Gaumlich isn’t quite as sure as some that the origins of the lima bean can precisely be pointed to that apocryphal sunny day on Stearns Wharf. But she does credit Lewis, for whom Lewis Road is named, and Burpee with developing a lima bean seed that would flourish on the California coast without the need for additional irrigation.
And she thinks the story of Levy, his landmark Bank of A. Levy and his gift for marketing are so integral to Ventura County’s success that she brought a recreated conversation with his wife Lucy to the museum a few weeks ago. The conversation helped kick off the bean exhibit by recounting how Lucy’s life in Paris changed when the handsome young merchant from California convinced her to join him on the Oxnard plain.
“Many, many families did well in agriculture and kept at it as long as they could,” Gaumlich told me in a phone interview. She has spent a lot of time locating the remnants of Ventura County’s bean industry.
One of the original bean warehouses is the home of the agricultural museum; another is a pallet factory on Pleasant Valley Road in Camarillo.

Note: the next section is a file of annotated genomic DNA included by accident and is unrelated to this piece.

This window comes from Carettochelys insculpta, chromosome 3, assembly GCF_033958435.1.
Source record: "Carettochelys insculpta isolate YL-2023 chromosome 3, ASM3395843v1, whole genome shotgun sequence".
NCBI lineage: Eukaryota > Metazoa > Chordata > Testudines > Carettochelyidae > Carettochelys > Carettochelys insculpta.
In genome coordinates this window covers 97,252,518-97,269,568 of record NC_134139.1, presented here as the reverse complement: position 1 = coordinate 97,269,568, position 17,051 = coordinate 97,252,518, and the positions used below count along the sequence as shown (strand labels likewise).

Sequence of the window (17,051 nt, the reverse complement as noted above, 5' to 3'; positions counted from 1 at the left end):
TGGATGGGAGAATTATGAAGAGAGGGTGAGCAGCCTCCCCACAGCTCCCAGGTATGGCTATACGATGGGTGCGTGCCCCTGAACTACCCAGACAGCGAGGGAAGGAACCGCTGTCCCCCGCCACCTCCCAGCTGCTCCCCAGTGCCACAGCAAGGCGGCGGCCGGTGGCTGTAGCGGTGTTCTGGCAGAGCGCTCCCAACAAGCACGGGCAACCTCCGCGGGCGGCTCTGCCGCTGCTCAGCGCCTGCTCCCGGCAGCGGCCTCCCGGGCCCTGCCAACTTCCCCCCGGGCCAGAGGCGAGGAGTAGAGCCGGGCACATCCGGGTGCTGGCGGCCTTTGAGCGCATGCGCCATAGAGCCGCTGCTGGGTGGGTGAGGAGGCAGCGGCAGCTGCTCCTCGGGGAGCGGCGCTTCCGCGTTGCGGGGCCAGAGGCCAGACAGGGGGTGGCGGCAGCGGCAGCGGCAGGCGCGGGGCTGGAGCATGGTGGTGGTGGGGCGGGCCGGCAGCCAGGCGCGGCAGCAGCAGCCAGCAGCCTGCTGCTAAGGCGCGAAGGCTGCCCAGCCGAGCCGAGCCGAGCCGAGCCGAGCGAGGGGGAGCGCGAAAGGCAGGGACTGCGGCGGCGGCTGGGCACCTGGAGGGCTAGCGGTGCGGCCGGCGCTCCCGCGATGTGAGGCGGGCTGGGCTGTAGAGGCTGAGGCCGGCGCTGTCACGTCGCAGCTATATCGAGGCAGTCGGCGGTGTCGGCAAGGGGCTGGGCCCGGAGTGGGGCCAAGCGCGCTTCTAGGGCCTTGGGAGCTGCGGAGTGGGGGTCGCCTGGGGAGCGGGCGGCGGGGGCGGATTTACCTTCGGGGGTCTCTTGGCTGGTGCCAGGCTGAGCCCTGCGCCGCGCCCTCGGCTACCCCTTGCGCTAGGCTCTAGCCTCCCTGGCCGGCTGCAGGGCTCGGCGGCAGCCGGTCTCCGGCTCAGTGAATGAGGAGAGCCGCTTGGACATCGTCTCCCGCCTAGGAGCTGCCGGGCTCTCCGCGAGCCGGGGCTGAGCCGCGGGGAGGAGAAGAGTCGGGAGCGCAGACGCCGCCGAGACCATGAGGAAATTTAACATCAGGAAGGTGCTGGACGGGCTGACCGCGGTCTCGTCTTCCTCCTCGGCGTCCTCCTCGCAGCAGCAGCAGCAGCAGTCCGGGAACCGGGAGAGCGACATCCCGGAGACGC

In addition to collecting hundreds of photos from the bean fields, she’s gathering up plenty of memories. Children of wealthy farmers learned the value of work: By age 11 many knew how to drive a tractor or how to operate a thresher. They witnessed winds strong enough to blow down rows of stacked beans and fires fierce enough to burn a crop to a crisp. Sugar beet farming took off early in the 20th century and vied for the top spot with limas, but the bean farmers prevailed for decades.
By the 1950s, Ventura County’s lima bean farmers began to make a big shift from dried white beans to green Fordhook varieties that could be shipped frozen to newly emergent supermarket chains. In the 1970s, demand soared for new irrigated crops, including strawberries, and the great run of limas was coming to an end.
“For 100 years, it was a big important crop and then almost overnight, it was gone,” Gaumlich said. The growth of Ventura County cities coupled with demand for housing from Naval Base Ventura County contributed to the squeeze on farmers, she said.
“People became very good at farming,” she said. “As soon as the market changed they had to sell or find a different crop.”
Farmers had to make a choice: They could move to Northern California, where land was cheaper, and continue bean farming, or stay on the Central Coast and try their hand at growing new crops.
Gaumlich thinks the lessons of the current drought could be as big a game changer for Ventura County farmers as the transition from beans to berries was half a century ago. A record drought, combined with pressure from environmentalists and a growing population, is going to put a strain on farmers. “Things change but you don’t always know what’s next. You have to be smart or you just go broke,” she said.
But Gaumlich is an optimist over the long run. “Ventura County will always be a good place to farm because of the climate and the soil.”